BROOKE GLADSTONE: But the problem here, you note, is particularly acute because mythical numbers are perpetuated by seemingly credible organizations, like governments or Interpol or the United Nations. You'd assume they'd have solid research to back up their numbers, but that’s not the case.

PETER ANDREAS: It’s pretty murky and, in fact, invisible where some of these numbers come from. If you actually look at the annual State Department report, which comes out every March 1st, basically evaluating anti-drug efforts of countries around the world – it’s essentially a report card from the United States to the rest of the world – some of it is simply blocked off as classified, so you just don't have access to the methodology, the data. Then the issue is, okay, even given the numbers, what actually do those numbers mean? So if we're told by the State Department that X country, say, Mexico or Colombia or Peru, has eradicated record numbers of coca crops or poppy fields, we are supposed to cheer. But what they don't necessarily tell you is how much new acreage there may be. The same with border interdiction numbers. We get regularly bombarded with statistics over how many seizures are made at the border of cocaine or heroin or whatnot, but what does this mean? All things being equal, if they're seizing more, it might actually mean more drugs overall are coming through. And, in fact, if they're seizing less, it also might mean that fewer drugs are coming through. But the political pressure from Washington, and then it plays itself out in the press, is to beef up seizure statistics, even though, frankly, you can read those numbers in all sorts of ways.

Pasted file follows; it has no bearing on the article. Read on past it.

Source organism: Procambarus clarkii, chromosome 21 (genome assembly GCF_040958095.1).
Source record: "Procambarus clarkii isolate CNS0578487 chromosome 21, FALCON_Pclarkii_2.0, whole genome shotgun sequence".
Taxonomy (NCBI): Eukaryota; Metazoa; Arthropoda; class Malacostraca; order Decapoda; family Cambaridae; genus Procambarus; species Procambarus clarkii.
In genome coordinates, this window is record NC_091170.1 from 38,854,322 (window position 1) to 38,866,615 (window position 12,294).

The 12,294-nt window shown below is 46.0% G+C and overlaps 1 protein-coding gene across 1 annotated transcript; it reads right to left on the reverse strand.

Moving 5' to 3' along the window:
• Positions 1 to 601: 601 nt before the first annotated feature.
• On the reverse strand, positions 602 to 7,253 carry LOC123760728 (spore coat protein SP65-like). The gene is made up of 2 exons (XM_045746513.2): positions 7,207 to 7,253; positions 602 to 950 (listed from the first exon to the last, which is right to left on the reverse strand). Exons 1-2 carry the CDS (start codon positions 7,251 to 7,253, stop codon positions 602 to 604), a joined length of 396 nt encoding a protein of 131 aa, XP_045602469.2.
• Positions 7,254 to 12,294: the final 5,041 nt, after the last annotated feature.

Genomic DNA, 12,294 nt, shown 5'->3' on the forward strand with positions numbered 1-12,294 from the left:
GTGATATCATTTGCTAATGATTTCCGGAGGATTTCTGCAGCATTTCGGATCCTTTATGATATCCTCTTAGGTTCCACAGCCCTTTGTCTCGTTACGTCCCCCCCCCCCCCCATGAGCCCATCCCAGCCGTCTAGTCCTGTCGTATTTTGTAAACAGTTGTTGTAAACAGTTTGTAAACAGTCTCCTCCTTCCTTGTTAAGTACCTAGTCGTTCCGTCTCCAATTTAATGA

BROOKE GLADSTONE: You quote Slate’s Jack Shafer deftly summarizing the use of numbers by the media. He wrote: “Reporters have so much faith in the pure power of numbers that many will inject into a piece any ones available as long as they are, one, big, two, come from a seemingly authoritative source, and, three, don't contradict the point the reporter is trying to make.”

PETER ANDREAS: Absolutely. The State Department put out a number several years ago that 600 to 800,000 people have been trafficked every year. This immediately made headlines, including, I should say, NPR, but also The New York Times and elsewhere. Now, the Government Accountability Office, sort of the investigative research branch of Congress, then issued a report questioning, seriously questioning the number, just showing how methodologically flawed it is, and you barely heard a peep. So, frankly, the State Department’s 600 to 800,000 trafficked every year is, in many circles, the sort of accepted number.

BROOKE GLADSTONE: So the media often have as great a stake in these numbers as policymakers do.

PETER ANDREAS: Journalists on deadline, looking to fill a blank space, they need a number for their story to actually be a story. But unfortunately the more common tendency is to report a scary big number and then not really follow up.

BROOKE GLADSTONE: Thank you very much.

PETER ANDREAS: Thank you very much for having me.

BROOKE GLADSTONE: Brown University professor Peter Andreas is co-editor, with Kelly M. Greenhill, of Sex, Drugs and Body Counts: The Politics of Numbers in Global Crime and Conflict.